The subacute, indolent pathologic process of the inguinal lymphatic glands, usually ending in suppuration, designated as lymphogranulomatosis inguinalis, is of growing importance and is interesting not only to the dermatovenereologist but to the gynecologist and to the general surgeon.
Not only does the filtrable virus responsible for the condition cause in man the classic adenitis first reported by Durand, Nicolas and Favre1 in 1913, but the extension of the process to contiguous structures— perirectal lymphatic glands, perirectal and perineal cellular tissues—is today regarded as the cause of progressive rectal strictures (anorectal syndrome) and of chronic, ulcerative and fistulous processes of the female genitals, once considered as esthiomene.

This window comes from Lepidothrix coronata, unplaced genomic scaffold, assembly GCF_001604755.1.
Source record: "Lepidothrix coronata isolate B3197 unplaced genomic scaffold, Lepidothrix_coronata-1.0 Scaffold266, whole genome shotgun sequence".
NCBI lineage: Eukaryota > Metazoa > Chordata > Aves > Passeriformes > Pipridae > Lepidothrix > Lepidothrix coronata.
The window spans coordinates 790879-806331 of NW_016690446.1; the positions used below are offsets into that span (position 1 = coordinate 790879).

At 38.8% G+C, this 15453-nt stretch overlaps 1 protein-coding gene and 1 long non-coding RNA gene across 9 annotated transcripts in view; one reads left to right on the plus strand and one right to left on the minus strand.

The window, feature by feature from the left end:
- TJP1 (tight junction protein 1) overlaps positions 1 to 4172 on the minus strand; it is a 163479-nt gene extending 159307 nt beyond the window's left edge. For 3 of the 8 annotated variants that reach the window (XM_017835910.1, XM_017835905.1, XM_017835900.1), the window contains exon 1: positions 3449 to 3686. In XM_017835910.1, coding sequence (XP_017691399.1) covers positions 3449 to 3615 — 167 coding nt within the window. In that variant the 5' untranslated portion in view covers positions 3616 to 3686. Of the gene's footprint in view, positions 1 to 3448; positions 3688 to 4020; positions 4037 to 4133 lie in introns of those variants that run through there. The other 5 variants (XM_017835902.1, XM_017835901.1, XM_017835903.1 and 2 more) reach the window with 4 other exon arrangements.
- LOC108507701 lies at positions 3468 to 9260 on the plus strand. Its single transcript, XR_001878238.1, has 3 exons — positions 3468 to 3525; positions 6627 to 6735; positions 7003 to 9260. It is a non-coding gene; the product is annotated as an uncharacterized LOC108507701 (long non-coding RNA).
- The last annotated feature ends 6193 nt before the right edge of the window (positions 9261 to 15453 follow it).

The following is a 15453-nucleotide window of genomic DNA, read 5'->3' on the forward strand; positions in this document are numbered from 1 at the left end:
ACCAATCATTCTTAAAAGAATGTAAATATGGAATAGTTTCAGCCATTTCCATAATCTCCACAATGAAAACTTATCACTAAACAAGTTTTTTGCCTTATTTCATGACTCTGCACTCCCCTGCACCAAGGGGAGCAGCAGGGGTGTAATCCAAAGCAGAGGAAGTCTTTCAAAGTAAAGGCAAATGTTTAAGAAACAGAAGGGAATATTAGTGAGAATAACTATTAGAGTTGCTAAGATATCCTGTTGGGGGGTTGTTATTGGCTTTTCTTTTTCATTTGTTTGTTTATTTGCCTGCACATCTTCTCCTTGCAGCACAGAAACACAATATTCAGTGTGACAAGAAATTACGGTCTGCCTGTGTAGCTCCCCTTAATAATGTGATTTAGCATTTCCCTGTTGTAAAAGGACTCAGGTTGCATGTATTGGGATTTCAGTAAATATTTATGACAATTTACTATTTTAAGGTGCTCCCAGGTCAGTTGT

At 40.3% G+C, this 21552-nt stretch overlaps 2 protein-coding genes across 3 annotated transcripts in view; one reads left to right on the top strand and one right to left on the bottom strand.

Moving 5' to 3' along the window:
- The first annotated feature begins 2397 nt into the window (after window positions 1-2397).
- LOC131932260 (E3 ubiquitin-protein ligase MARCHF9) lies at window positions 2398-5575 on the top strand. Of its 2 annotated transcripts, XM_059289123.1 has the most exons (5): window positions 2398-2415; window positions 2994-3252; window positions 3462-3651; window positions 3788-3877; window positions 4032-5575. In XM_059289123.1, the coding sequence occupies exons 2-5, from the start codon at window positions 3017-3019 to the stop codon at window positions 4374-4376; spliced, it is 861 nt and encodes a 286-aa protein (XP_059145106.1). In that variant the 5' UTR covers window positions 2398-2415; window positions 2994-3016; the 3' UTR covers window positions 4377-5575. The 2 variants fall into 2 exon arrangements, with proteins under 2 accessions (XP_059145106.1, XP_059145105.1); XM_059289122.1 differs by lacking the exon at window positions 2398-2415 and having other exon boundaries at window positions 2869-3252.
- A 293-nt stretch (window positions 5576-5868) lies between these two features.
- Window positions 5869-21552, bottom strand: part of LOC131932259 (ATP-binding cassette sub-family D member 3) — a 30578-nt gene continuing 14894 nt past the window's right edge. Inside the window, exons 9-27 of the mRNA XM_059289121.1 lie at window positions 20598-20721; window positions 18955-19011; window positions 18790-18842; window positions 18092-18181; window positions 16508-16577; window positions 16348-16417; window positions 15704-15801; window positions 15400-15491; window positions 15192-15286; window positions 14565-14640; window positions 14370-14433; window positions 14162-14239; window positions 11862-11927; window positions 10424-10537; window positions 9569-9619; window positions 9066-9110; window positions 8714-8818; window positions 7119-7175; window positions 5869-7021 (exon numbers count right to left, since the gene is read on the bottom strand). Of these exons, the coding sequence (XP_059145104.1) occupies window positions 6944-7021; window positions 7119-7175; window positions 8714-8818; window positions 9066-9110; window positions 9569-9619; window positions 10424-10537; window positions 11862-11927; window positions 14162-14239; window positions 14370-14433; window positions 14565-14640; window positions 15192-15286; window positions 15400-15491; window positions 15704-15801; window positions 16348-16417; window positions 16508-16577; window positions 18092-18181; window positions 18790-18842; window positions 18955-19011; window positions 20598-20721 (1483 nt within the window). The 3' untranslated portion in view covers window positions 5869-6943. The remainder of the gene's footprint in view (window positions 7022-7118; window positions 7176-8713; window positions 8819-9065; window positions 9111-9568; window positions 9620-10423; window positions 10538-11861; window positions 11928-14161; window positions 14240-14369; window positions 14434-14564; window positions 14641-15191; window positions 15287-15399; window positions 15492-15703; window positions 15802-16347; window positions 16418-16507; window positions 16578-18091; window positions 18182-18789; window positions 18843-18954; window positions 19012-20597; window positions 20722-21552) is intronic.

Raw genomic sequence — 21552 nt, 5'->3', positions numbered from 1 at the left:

Furthermore, recent experiments have proved the extraordinary affinity (tropism) of the virus for the nerve tissues. Its rapid diffusion, producing granulomatous lesions in different organs, supports the view that the real limits of the disease in human pathology are not yet known.
SAENZ B. UNUSUAL FORM OF ALLERGIC CUTANEOUS REACTION IN LYMPHOGRANULOMATOSIS INGUINALIS: REPORT OF A CASE. Arch Derm Syphilol. 1935;31(3):348–364. doi:10.1001/archderm.1935.01460210059007
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